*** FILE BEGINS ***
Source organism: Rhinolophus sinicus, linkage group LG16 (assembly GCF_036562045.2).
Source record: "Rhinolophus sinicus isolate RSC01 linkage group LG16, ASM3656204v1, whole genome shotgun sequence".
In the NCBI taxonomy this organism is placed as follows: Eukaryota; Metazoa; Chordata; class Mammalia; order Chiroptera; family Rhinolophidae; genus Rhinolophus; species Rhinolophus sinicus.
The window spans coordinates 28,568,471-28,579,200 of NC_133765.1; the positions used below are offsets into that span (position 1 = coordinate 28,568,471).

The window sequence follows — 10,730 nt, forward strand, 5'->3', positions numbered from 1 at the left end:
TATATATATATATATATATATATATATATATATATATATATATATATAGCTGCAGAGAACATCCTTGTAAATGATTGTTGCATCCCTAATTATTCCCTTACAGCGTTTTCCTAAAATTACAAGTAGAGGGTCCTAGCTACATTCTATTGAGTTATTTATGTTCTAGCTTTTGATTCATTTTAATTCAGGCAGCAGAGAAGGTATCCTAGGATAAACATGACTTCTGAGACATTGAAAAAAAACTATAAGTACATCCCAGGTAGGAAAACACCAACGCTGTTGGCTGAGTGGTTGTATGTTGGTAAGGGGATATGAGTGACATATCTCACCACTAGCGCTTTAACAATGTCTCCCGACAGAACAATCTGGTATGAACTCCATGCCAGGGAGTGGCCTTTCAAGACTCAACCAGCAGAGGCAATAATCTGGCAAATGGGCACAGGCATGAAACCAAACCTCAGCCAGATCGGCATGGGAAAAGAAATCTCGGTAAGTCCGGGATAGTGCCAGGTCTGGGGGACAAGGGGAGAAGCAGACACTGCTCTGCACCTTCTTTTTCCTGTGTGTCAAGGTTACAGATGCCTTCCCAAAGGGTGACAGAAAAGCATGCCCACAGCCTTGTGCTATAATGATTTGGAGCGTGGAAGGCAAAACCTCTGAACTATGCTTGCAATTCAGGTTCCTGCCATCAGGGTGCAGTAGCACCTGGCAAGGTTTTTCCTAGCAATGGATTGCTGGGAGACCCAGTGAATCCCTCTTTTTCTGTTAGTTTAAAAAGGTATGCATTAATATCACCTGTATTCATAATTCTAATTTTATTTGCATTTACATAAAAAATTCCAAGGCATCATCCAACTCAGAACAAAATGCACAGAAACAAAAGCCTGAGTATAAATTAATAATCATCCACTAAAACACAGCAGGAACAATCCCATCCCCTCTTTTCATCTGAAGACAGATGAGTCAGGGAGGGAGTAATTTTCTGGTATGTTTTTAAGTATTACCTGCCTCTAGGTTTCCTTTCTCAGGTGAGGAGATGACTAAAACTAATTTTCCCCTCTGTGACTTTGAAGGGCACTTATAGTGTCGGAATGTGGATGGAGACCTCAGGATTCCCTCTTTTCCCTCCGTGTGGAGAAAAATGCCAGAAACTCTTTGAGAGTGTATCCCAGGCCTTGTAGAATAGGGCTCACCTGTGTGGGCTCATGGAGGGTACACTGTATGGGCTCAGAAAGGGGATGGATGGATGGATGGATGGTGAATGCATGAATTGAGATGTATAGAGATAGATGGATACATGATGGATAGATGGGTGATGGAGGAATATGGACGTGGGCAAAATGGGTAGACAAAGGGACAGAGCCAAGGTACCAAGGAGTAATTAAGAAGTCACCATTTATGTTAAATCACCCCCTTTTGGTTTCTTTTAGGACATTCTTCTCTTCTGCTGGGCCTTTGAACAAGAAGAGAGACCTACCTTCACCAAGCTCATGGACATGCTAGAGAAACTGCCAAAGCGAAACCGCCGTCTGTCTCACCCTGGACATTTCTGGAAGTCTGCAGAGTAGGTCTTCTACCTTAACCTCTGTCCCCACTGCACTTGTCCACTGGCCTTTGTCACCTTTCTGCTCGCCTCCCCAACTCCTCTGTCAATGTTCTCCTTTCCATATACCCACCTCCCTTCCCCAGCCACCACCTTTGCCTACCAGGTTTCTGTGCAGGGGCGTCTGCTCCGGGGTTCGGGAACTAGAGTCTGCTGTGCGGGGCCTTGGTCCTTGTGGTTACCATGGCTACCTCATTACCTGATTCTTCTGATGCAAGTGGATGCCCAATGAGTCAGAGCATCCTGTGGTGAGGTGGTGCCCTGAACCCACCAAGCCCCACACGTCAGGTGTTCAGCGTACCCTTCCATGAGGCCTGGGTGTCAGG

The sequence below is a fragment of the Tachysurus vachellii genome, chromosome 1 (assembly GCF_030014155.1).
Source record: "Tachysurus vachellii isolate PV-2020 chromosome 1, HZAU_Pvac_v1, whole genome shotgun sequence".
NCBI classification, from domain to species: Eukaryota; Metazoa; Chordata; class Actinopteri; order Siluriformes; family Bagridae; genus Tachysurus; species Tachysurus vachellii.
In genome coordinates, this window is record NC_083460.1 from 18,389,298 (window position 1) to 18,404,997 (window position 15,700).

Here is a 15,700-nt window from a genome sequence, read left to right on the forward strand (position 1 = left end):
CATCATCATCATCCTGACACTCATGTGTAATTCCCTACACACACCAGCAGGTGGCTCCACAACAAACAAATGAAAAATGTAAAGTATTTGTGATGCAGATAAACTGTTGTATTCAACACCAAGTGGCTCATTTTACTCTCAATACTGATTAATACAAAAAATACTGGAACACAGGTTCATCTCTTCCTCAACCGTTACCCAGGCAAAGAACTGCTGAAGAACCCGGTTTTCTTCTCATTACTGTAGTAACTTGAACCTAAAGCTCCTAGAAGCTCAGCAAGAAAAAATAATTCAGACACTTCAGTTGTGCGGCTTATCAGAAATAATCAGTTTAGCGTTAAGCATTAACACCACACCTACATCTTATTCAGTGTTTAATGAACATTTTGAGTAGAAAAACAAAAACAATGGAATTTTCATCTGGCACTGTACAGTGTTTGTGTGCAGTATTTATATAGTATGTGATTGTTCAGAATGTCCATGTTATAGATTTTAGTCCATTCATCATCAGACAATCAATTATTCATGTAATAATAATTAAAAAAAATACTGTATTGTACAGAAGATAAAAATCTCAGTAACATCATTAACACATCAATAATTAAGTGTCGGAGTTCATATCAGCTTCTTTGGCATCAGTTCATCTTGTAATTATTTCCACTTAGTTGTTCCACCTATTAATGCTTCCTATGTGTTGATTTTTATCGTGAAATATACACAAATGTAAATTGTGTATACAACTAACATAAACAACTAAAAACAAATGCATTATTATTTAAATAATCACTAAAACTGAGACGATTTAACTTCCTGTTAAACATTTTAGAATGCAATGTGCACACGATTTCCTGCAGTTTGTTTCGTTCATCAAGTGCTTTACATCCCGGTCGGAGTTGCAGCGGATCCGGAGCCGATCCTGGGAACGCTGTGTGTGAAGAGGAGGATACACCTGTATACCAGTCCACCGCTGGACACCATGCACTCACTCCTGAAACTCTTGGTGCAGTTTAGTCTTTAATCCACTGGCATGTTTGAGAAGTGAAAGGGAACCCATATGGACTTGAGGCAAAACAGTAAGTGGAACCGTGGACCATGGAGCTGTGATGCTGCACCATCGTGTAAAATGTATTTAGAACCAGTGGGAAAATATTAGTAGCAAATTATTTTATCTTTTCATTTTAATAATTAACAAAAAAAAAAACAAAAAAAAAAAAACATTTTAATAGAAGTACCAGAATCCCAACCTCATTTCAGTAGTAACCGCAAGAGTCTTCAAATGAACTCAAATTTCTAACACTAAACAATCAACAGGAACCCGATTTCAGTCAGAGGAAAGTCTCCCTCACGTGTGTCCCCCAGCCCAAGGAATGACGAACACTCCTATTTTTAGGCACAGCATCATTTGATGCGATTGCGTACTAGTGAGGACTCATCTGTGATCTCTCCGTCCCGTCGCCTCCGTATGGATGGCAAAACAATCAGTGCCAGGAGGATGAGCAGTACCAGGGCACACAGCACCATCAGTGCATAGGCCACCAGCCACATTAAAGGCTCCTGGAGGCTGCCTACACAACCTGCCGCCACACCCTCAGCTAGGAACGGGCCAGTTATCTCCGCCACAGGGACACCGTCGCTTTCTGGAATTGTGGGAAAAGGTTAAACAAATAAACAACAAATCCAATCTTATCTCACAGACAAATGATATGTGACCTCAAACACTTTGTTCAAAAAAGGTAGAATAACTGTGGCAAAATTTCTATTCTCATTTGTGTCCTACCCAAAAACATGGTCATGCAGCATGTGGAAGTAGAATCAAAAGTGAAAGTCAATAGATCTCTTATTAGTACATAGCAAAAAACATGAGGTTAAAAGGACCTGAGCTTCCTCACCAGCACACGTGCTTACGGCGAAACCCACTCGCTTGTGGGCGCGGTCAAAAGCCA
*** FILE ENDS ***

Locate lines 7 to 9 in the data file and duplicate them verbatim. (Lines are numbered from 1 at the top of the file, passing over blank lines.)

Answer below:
The sequence below is a fragment of the Tachysurus vachellii genome, chromosome 1 (assembly GCF_030014155.1).
Source record: "Tachysurus vachellii isolate PV-2020 chromosome 1, HZAU_Pvac_v1, whole genome shotgun sequence".
NCBI classification, from domain to species: Eukaryota; Metazoa; Chordata; class Actinopteri; order Siluriformes; family Bagridae; genus Tachysurus; species Tachysurus vachellii.